Students who study abroad in college have the unique opportunity to experience a new culture, expand their worldview, and make lifelong memories. But studying abroad isn't cheap—in fact, it can be quite expensive! From airfare and tuition to the cost of sightseeing trips and souvenirs, there are a lot of expenses associated with studying abroad. And while there are scholarships and grants that can offset some of those expenses, you may be eyeing study abroad loans to help cover the remaining cost. These are the things you should consider first before taking on more debt.
5 questions about study abroad student loans
Depending on the university and program you choose, you may be eligible for several types of student loans. However, study abroad loans can vary greatly in terms of interest rates, fees, and eligibility criteria. Before taking on any debt, ask yourself the following questions.
1. How much does the program cost?
The average cost of an entire semester abroad is about $15,000. However, some programs can be significantly more expensive. For example, a program through Semester at Sea starts at $26,874. When considering the cost of studying abroad, make sure to budget for expenses beyond your tuition and airfare, including meals, transportation, and health insurance. Knowing exactly how much your study abroad experience will cost will help you determine how much you need to borrow.
2. Did you use gift aid?
Before turning to student loans, exhaust all your options for grants and scholarships. Unlike student loans, which must be repaid with interest, you don’t have to repay gift aid. You can also stack grants and scholarships to reduce the need for loans. There is even gift aid specifically designed for study abroad. Gift aid opportunities range from large awards for program costs to smaller amounts that cover textbooks and incidental expenses. Here are a few examples:
- Benjamin A. Gilman International Scholarship: Students who have received Federal Pell Grants may be eligible for the Benjamin A. Gilman International Scholarship, which offers selected students up to $5,000.
- Boren Awards: Students planning to study abroad for 12 weeks or more may qualify for scholarships of $12,500, with the majority of eligible students in Language Study programs.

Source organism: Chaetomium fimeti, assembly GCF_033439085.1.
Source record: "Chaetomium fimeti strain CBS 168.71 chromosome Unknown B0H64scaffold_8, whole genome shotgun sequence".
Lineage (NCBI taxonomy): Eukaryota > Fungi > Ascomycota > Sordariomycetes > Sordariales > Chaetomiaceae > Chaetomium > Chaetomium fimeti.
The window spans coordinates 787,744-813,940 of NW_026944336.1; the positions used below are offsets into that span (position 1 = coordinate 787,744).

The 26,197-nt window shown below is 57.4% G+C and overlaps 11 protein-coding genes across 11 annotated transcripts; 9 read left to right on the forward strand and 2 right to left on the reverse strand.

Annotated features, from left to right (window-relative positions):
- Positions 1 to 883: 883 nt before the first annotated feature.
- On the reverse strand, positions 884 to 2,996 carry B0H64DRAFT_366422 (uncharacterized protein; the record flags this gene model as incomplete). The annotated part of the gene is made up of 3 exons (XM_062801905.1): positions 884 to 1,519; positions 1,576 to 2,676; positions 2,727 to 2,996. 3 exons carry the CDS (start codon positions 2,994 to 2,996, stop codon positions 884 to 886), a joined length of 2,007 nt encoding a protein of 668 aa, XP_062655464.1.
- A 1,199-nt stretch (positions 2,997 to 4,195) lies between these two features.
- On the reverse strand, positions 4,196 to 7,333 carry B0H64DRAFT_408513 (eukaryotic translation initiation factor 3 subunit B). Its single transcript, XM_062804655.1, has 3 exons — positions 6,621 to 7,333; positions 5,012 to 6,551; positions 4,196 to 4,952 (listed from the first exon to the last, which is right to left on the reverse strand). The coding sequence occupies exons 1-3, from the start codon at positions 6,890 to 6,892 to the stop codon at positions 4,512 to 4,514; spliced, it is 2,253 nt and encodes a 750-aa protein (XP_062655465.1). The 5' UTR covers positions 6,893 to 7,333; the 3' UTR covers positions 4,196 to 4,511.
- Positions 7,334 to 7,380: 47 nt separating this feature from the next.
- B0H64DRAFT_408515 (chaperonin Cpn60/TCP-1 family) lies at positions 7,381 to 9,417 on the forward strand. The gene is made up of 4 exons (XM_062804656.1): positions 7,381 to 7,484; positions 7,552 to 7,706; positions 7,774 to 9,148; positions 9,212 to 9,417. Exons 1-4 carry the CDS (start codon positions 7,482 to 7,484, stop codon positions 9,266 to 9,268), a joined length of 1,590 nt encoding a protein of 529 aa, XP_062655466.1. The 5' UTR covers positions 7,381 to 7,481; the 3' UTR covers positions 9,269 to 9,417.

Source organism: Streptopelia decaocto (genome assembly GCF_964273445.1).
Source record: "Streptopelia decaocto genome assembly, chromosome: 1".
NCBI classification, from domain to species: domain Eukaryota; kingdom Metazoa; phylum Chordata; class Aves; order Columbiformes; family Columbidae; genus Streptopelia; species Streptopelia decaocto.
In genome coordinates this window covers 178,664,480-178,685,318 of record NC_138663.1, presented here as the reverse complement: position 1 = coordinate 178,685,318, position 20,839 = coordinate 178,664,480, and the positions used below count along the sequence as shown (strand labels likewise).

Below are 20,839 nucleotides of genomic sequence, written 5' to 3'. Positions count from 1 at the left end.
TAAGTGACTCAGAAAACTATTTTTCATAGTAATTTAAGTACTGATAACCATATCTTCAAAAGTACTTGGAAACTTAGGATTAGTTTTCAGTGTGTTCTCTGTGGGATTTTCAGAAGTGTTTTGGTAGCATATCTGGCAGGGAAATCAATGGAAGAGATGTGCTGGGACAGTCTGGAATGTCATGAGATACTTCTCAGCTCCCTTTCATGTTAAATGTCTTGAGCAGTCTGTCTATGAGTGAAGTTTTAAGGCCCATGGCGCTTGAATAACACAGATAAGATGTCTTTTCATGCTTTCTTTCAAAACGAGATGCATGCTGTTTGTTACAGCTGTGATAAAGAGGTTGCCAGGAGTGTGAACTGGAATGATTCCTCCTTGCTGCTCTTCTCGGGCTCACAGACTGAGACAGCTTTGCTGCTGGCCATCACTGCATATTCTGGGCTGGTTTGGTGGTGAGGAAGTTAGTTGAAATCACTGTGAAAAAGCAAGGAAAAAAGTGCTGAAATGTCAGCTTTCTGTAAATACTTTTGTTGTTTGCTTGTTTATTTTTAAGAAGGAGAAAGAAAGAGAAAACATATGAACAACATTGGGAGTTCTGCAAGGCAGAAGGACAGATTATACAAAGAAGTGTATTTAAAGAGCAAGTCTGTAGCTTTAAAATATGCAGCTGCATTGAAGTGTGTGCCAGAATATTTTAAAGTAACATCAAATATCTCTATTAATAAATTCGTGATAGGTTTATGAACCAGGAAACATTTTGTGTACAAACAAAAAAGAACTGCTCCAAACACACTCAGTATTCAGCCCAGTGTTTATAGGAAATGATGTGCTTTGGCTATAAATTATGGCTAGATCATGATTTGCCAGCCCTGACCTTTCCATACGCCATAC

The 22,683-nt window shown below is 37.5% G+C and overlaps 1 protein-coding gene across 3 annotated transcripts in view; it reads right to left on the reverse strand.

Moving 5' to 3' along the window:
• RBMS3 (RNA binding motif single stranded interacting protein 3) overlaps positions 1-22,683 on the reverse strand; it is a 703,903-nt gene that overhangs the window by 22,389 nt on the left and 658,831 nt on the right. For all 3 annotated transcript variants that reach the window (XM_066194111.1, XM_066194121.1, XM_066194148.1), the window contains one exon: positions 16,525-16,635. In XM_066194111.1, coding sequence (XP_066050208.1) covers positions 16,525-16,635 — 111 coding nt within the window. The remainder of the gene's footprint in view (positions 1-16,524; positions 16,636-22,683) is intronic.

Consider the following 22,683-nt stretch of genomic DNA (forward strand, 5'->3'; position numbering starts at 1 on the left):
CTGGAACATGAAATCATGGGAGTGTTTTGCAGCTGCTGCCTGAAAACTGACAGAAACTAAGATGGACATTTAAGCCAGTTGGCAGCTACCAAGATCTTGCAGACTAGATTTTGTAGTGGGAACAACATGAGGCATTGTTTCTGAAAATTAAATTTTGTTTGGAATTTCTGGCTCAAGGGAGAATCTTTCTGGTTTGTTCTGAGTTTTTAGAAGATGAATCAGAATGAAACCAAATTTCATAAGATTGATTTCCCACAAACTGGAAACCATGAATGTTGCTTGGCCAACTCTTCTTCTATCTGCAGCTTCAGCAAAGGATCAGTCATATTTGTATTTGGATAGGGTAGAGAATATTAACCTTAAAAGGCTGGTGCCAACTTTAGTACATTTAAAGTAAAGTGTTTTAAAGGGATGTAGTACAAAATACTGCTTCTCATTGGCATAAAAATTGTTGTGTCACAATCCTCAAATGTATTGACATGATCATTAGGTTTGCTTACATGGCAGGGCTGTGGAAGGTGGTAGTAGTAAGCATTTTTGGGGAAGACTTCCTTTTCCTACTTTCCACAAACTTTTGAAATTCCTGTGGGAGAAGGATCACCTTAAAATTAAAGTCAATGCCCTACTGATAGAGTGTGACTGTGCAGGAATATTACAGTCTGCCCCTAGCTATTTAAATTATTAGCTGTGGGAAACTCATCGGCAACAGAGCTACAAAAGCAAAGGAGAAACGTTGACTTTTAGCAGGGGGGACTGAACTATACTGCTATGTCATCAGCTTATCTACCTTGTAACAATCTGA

- Foundation for Asia Pacific Education: US and Canadian citizens studying abroad can qualify for a scholarship of $500–$1,500 but must be studying in a program-approved country.
3. Will the program help you with your current studies or future goals?
While you may have always dreamed of seeing the Sistine Chapel or walking the Great Wall of China, it’s important to think about how your study abroad experience will help you academically and professionally. Otherwise, it may be a very expensive extended vacation. Before taking on any debt, double-check with your academic advisor to ensure your program will count toward your degree. For instance, programs that build professional skills such as foreign language fluency tend to be worthwhile investments.
4. What types of loans are available?
Depending on the type of program you choose, you may be eligible for several different types of loans. Common study abroad loans include:
- Federal student loans: If you’re studying abroad at a university for a semester, you may be eligible for federal student loans. Federal loans usually have lower interest rates, currently 4.99% for fixed-rate loans, and more flexible repayment terms than other loan options. To qualify, you must fill out the FAFSA.
- Private student loans: If your program isn’t eligible for federal loans—or if you need more money than you can get—another option is private student loans. Many private lenders offer loans for students studying abroad, and you can usually borrow up to the total cost. Generally, fixed-rate private loan interest rates range from 3.22%–13.95%, but undergraduate students usually need a cosigner unless they meet the lender’s credit and income requirements.
- Personal loans: If you’re entering a nontraditional program or need additional financing to cover travel or living expenses, a personal loan is another option. Compared to student loans, personal loans have fewer restrictions on their use. However, they tend to have higher interest rates and shorter repayment terms. While most student loans have 10–15 years of payments, personal loans usually have terms of five years or less. Undergraduate students will also likely need a cosigner for this type of loan.
5. How much debt are you willing to take on?
Even if you only plan to study in another country for a semester or year, you still have to worry about how to pay for the rest of your college career. If you take on too much debt, you could struggle to make ends meet after graduation. Student loans can take 10 years or more to repay, so they can be a heavy burden for a long time. As a general rule, the Consumer Financial Protection Bureau recommends borrowing no more than what you expect to make during your first year in a salaried position. For example, if the average starting salary for your field is $50,000, you should take out no more than $50,000 in loan debt. If studying abroad would cause you to exceed that guideline, you may want to revisit your plans or consider other ways to finance your study abroad experience.
If you want to study abroad, you should carefully consider how it will affect your overall college costs. Look for ways to reduce your expenses to limit the need for student loans, and talk to representatives at your school to learn more about how to navigate the financial aid process. If you need to take on more debt to study abroad, make sure you understand all the terms and conditions of your loan before you sign on the dotted line.
Ready to start planning your study abroad adventure? Use our Scholarship Search tool to find more gift aid!